Nash – who is Professor of Physical Geography in the university’s School of Environment and Technology – and his team have been nominated after discovering major new details about one of Britain's most iconic ancient sites, Stonehenge. The global renown of the famous standing stones has led to his findings drawing media interest from around the world.
"It was a genuine surprise to be nominated for a Current Archaeology Award, and especially one as prestigious as 'Research Project of the Year',” said Professor Nash. “The fact that this award will be voted on by the public is even better."
The two-year investigation by Professor Nash's team discovered where most of the large stones that make up Stonehenge's iconic main sarsen circle and inner trilithon horseshoe came from. The team pinpointed their origin to West Woods on the edge of the Marlborough Downs, around 15 miles north of the famous stone circle on Salisbury Plains in Wiltshire.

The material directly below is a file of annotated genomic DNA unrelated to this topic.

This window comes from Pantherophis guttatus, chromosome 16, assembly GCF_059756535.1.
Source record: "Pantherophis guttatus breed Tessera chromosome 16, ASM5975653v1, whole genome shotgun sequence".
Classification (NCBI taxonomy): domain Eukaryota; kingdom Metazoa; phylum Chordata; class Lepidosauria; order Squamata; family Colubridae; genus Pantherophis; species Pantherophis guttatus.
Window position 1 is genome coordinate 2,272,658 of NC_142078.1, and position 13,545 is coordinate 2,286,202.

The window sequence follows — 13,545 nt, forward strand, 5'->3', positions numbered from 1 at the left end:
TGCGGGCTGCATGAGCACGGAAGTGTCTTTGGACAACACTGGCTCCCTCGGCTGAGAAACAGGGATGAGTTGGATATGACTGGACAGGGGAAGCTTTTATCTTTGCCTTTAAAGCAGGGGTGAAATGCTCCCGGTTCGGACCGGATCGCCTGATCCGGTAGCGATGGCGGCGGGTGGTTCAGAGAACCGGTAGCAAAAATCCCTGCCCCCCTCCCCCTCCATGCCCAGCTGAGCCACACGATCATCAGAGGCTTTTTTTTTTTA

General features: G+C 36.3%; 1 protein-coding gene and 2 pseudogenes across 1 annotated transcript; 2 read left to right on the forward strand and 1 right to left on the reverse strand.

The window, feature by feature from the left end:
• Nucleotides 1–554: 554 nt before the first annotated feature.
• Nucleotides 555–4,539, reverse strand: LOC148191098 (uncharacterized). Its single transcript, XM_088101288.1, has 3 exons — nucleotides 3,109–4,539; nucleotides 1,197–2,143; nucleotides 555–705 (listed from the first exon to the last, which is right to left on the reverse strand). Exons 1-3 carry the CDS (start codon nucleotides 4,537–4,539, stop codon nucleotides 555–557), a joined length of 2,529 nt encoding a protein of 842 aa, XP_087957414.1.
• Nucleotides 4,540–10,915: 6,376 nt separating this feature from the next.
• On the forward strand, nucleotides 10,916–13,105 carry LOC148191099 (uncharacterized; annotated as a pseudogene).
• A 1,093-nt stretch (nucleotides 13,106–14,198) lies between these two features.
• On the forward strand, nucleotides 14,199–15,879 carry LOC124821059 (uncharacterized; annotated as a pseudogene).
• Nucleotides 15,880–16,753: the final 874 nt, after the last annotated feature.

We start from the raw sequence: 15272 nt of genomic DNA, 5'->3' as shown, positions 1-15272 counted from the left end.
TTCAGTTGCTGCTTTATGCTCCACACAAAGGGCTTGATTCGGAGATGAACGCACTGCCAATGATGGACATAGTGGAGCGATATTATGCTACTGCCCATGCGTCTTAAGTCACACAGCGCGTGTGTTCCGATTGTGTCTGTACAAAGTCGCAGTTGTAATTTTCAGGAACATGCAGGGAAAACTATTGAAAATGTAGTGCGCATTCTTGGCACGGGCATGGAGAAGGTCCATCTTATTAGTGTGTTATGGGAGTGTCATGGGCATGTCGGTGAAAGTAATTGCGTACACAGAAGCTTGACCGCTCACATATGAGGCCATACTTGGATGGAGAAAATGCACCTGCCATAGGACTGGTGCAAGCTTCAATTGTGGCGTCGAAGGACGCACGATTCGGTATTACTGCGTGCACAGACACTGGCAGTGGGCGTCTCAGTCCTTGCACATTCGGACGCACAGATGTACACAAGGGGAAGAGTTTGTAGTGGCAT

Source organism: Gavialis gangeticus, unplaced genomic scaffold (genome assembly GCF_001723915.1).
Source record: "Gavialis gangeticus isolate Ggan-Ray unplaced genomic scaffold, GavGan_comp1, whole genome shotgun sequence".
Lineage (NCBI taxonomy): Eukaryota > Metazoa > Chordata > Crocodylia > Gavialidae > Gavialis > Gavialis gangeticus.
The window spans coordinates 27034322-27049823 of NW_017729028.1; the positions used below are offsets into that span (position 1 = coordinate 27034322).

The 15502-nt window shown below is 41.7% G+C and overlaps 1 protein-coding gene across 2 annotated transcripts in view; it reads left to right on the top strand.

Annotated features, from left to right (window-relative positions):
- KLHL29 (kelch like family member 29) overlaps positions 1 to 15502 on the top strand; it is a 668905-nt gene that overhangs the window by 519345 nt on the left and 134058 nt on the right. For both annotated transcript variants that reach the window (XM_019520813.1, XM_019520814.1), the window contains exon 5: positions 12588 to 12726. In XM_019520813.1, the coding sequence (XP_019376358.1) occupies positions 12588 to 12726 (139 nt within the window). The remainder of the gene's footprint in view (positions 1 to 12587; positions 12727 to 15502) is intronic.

Professor Nash's team turned to geochemistry to discover that 50 of the 52 sarsen stones at Stonehenge share a consistent chemistry, pointing strongly to a common source. By comparing the geochemical signature of small fragments of a core taken from one of the site's towering sarsen stones – Stone 58 – with data for stones across southern Britain, Nash and his team were able to pinpoint the source to West Woods.